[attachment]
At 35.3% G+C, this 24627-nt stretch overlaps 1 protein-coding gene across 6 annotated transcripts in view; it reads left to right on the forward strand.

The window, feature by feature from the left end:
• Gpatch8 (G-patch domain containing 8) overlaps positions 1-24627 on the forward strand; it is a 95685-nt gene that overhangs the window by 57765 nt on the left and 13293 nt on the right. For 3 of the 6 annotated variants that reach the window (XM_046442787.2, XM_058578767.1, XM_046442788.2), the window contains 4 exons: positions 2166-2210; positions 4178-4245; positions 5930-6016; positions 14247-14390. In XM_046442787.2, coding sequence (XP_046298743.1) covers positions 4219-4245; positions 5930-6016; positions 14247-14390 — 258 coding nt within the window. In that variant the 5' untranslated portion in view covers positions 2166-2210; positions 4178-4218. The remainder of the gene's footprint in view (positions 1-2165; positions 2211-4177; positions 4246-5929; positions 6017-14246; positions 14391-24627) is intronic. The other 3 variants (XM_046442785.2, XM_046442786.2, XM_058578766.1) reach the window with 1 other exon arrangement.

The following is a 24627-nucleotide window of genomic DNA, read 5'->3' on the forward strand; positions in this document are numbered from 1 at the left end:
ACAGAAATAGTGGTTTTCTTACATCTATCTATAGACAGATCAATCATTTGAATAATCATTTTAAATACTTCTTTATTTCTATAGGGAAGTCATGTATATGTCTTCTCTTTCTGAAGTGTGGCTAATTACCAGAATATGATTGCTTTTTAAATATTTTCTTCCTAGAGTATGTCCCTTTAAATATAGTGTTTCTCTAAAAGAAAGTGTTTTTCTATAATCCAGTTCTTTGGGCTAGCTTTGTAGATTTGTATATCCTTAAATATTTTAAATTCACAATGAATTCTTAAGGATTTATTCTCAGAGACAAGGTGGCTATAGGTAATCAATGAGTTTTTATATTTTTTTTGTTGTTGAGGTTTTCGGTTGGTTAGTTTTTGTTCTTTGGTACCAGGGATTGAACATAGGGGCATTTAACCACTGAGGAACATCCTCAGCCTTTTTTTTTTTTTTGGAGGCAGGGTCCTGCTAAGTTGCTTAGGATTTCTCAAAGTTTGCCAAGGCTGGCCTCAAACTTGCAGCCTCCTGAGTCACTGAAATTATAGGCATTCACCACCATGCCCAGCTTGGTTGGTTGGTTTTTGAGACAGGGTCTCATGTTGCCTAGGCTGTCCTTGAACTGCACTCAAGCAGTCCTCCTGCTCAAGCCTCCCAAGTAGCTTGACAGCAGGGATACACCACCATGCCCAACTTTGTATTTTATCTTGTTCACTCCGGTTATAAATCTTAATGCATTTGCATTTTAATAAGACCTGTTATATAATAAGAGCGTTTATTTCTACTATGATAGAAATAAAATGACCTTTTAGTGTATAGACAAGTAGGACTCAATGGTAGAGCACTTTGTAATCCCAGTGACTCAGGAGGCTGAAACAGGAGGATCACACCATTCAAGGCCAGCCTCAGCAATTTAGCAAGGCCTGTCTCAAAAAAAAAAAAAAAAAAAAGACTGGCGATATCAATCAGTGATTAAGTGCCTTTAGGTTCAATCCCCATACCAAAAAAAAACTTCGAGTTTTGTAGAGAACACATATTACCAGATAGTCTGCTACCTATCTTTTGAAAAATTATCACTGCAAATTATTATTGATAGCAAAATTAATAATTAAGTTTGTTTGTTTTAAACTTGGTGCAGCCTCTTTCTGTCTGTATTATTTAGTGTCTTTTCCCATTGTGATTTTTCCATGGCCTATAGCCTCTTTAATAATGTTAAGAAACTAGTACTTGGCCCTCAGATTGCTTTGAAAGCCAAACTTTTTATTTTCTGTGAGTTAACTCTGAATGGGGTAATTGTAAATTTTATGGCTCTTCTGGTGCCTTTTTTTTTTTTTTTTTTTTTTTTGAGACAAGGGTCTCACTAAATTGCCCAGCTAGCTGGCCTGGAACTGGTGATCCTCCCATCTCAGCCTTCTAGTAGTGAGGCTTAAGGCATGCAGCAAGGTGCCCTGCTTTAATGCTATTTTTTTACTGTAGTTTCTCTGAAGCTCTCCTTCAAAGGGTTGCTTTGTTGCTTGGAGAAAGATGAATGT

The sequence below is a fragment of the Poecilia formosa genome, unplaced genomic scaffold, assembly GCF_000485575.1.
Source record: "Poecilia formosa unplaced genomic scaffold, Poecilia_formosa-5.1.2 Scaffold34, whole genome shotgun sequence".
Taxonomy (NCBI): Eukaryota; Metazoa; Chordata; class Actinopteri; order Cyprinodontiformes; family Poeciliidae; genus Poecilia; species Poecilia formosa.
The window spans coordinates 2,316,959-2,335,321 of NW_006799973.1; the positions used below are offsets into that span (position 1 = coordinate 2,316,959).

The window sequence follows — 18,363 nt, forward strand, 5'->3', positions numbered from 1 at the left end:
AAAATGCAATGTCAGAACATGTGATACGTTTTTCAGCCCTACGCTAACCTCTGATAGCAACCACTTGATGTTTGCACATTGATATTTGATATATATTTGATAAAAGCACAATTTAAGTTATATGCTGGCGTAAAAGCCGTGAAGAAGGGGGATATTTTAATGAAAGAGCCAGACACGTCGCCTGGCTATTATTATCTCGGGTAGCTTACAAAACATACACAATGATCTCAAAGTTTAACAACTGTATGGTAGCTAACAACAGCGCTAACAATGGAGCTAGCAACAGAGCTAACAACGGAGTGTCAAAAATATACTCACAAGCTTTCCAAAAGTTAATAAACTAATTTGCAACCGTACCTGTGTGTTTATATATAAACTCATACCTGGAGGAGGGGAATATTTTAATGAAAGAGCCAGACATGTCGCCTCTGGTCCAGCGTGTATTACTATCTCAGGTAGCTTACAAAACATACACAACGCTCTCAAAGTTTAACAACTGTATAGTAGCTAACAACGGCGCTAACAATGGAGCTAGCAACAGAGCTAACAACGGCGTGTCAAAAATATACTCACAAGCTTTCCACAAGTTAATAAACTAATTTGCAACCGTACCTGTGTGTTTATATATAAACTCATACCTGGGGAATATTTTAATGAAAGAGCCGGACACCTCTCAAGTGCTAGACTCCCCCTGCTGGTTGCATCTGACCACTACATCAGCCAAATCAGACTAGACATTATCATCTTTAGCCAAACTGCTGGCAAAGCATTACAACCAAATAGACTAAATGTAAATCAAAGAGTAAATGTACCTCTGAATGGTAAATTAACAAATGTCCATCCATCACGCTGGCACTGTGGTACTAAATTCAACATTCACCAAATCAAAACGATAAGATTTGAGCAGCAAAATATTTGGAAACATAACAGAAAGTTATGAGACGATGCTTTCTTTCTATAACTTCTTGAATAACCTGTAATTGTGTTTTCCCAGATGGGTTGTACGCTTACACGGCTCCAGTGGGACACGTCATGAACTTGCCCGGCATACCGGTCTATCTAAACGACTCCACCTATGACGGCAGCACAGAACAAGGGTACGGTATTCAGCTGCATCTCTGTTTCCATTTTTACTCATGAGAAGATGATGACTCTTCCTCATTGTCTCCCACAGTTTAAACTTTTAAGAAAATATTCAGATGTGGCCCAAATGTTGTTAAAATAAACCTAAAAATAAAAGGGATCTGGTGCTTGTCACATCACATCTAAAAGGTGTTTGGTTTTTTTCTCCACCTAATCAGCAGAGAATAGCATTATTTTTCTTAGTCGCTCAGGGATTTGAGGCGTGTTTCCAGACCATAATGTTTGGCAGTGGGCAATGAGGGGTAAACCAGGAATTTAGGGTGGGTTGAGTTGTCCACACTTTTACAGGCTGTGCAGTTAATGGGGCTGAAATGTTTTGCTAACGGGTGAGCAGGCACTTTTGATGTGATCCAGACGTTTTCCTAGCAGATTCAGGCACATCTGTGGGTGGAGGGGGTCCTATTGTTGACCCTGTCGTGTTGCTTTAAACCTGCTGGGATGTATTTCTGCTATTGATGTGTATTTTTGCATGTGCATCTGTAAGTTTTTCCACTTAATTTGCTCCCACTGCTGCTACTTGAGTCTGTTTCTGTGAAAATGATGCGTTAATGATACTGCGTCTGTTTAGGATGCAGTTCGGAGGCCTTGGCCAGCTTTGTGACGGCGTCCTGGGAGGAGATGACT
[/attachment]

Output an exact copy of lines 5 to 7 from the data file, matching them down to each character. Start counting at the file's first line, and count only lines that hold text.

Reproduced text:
ACAGAAATAGTGGTTTTCTTACATCTATCTATAGACAGATCAATCATTTGAATAATCATTTTAAATACTTCTTTATTTCTATAGGGAAGTCATGTATATGTCTTCTCTTTCTGAAGTGTGGCTAATTACCAGAATATGATTGCTTTTTAAATATTTTCTTCCTAGAGTATGTCCCTTTAAATATAGTGTTTCTCTAAAAGAAAGTGTTTTTCTATAATCCAGTTCTTTGGGCTAGCTTTGTAGATTTGTATATCCTTAAATATTTTAAATTCACAATGAATTCTTAAGGATTTATTCTCAGAGACAAGGTGGCTATAGGTAATCAATGAGTTTTTATATTTTTTTTGTTGTTGAGGTTTTCGGTTGGTTAGTTTTTGTTCTTTGGTACCAGGGATTGAACATAGGGGCATTTAACCACTGAGGAACATCCTCAGCCTTTTTTTTTTTTTTGGAGGCAGGGTCCTGCTAAGTTGCTTAGGATTTCTCAAAGTTTGCCAAGGCTGGCCTCAAACTTGCAGCCTCCTGAGTCACTGAAATTATAGGCATTCACCACCATGCCCAGCTTGGTTGGTTGGTTTTTGAGACAGGGTCTCATGTTGCCTAGGCTGTCCTTGAACTGCACTCAAGCAGTCCTCCTGCTCAAGCCTCCCAAGTAGCTTGACAGCAGGGATACACCACCATGCCCAACTTTGTATTTTATCTTGTTCACTCCGGTTATAAATCTTAATGCATTTGCATTTTAATAAGACCTGTTATATAATAAGAGCGTTTATTTCTACTATGATAGAAATAAAATGACCTTTTAGTGTATAGACAAGTAGGACTCAATGGTAGAGCACTTTGTAATCCCAGTGACTCAGGAGGCTGAAACAGGAGGATCACACCATTCAAGGCCAGCCTCAGCAATTTAGCAAGGCCTGTCTCAAAAAAAAAAAAAAAAAAAAGACTGGCGATATCAATCAGTGATTAAGTGCCTTTAGGTTCAATCCCCATACCAAAAAAAAACTTCGAGTTTTGTAGAGAACACATATTACCAGATAGTCTGCTACCTATCTTTTGAAAAATTATCACTGCAAATTATTATTGATAGCAAAATTAATAATTAAGTTTGTTTGTTTTAAACTTGGTGCAGCCTCTTTCTGTCTGTATTATTTAGTGTCTTTTCCCATTGTGATTTTTCCATGGCCTATAGCCTCTTTAATAATGTTAAGAAACTAGTACTTGGCCCTCAGATTGCTTTGAAAGCCAAACTTTTTATTTTCTGTGAGTTAACTCTGAATGGGGTAATTGTAAATTTTATGGCTCTTCTGGTGCCTTTTTTTTTTTTTTTTTTTTTTTTGAGACAAGGGTCTCACTAAATTGCCCAGCTAGCTGGCCTGGAACTGGTGATCCTCCCATCTCAGCCTTCTAGTAGTGAGGCTTAAGGCATGCAGCAAGGTGCCCTGCTTTAATGCTATTTTTTTACTGTAGTTTCTCTGAAGCTCTCCTTCAAAGGGTTGCTTTGTTGCTTGGAGAAAGATGAATGT

The sequence below is a fragment of the Poecilia formosa genome, unplaced genomic scaffold, assembly GCF_000485575.1.
Source record: "Poecilia formosa unplaced genomic scaffold, Poecilia_formosa-5.1.2 Scaffold34, whole genome shotgun sequence".